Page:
Says Democrat tries to pass as independent
U.S. House Minority Leader John Boehner stumped Monday in Tucson for state Senate President Tim Bee’s campaign to replace freshman Democratic U.S. Rep. Gabrielle Giffords.
Boehner accused Giffords of acting like an independent in her southeastern Arizona district but being a liberal Democrat on Capitol Hill.
“The current incumbent says one thing in the district and does another in Washington, D.C.,” he said.
Specifically, Boehner said, Giffords talked about cutting taxes when she ran for office two years ago but voted to raise them once elected. Also, he said she opposes an energy plan that includes drilling on the outer continental shelf.
Giffords’ campaign defended her as a “common-sense” problem solver who has worked across party lines on issues important to the district.
“Today’s attacks are just more of the same tired, old politics of misrepresentations and distortions from Tim Bee and his party bosses in Washington, D.C.,” said campaign spokesman Eric Swedlund.
Boehner helped create the $700 billion economic recovery plan that Bee said he opposed.
“My involvement was to make sure it’s not a taxpayer bailout and is a rescue bill,” Boehner said. “But it’s more important to remember how we got there.”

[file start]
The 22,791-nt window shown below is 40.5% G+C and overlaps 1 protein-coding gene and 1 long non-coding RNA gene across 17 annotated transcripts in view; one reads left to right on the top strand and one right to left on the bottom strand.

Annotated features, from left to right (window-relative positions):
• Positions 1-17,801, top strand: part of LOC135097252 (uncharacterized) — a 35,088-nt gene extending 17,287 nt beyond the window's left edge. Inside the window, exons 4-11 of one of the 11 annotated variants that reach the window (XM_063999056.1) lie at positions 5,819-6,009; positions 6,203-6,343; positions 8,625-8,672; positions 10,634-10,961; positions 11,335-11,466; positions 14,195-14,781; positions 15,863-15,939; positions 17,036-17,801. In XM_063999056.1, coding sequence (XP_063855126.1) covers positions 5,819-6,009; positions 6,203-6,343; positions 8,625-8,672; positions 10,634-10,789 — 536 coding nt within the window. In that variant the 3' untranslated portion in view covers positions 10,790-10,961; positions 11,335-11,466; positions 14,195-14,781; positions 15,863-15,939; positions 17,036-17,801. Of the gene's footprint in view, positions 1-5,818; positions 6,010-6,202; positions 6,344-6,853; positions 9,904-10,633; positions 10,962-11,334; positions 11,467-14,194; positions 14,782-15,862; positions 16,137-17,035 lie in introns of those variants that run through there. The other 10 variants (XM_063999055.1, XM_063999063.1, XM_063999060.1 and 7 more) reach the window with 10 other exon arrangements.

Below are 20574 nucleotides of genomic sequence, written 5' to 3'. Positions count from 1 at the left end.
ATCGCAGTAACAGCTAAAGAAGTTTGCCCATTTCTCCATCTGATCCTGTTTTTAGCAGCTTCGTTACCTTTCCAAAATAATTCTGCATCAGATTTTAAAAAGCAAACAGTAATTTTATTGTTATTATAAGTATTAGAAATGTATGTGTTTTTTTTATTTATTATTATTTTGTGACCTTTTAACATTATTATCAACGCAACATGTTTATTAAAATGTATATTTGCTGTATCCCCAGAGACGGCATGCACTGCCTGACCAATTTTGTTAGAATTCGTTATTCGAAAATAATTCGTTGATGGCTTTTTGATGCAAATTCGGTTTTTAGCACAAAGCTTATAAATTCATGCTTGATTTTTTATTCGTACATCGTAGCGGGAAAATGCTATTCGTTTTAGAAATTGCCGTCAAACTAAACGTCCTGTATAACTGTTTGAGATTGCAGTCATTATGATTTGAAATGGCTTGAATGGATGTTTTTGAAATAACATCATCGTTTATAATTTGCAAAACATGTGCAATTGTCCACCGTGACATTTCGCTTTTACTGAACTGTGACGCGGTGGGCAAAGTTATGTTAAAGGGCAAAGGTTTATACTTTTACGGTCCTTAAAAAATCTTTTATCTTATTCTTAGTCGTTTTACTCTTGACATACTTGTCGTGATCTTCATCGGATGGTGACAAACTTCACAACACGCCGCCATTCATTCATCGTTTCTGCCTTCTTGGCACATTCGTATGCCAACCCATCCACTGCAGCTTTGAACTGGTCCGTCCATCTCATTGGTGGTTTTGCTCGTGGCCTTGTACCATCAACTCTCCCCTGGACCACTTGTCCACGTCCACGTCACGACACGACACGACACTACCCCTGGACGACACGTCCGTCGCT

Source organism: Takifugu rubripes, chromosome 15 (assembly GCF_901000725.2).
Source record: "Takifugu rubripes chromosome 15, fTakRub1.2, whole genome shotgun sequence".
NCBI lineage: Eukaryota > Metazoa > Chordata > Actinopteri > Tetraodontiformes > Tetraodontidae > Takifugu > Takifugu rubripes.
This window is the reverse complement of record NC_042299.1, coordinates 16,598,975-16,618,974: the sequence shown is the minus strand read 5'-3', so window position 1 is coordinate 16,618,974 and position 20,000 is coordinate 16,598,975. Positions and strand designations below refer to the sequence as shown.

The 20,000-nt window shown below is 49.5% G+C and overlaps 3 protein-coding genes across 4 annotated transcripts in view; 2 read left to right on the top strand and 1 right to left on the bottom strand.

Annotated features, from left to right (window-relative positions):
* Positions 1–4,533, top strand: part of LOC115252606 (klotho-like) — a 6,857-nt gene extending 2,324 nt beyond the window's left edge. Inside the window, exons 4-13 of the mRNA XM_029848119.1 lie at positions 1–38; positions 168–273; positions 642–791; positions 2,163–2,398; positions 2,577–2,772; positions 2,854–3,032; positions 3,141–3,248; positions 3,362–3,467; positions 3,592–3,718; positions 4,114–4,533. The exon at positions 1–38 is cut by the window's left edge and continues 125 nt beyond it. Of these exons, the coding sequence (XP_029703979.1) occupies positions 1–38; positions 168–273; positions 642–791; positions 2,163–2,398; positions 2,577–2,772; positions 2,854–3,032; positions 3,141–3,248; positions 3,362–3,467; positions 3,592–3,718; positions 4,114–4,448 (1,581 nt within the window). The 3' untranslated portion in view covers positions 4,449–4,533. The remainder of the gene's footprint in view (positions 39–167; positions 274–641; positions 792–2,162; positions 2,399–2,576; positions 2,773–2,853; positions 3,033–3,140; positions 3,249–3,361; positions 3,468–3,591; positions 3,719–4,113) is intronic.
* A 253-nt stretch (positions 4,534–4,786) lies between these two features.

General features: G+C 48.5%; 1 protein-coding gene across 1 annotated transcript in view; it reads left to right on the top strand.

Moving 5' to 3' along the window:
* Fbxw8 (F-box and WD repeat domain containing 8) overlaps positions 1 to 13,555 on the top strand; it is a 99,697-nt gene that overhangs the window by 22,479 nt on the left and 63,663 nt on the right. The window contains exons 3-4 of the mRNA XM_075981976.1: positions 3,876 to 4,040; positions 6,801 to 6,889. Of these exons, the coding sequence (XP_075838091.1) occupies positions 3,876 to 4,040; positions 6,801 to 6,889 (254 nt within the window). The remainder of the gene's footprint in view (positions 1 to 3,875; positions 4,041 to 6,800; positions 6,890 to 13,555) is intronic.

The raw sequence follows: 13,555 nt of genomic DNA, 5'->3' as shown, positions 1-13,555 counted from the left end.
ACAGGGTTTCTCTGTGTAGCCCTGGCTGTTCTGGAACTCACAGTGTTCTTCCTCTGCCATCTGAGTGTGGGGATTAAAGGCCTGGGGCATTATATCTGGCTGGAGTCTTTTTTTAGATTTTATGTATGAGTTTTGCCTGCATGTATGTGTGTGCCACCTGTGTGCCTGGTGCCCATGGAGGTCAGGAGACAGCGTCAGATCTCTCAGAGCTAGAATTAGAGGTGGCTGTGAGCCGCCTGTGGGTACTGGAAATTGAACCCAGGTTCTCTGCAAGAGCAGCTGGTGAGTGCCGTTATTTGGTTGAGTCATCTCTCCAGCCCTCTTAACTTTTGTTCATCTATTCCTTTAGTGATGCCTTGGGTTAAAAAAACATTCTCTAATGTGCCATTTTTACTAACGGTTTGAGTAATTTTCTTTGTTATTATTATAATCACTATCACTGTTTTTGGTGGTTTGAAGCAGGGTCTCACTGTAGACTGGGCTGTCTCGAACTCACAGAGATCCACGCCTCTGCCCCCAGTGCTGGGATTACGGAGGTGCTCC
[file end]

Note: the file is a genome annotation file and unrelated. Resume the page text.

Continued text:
He blamed liberals who he claimed pushed homeowner loans to low-income and minority families.
He especially blamed the Association of Community Organizations for Reform Now for the practice, while accusing the group of trying to “steal” the election by registering ineligible voters.
Bee has said he would have changed the recovery bill, a tough act as a junior member of the minority party. But it would have been doable, Boehner said, adding “When you are in the minority party, you just have to work harder.”
Bee has 15 days to make his case to voters in southern Arizona.
“Our numbers are strong,” Bee said. “We need to get our voters to polls. That’s going to make this difference.”
On the Web
Tim Bee for Congress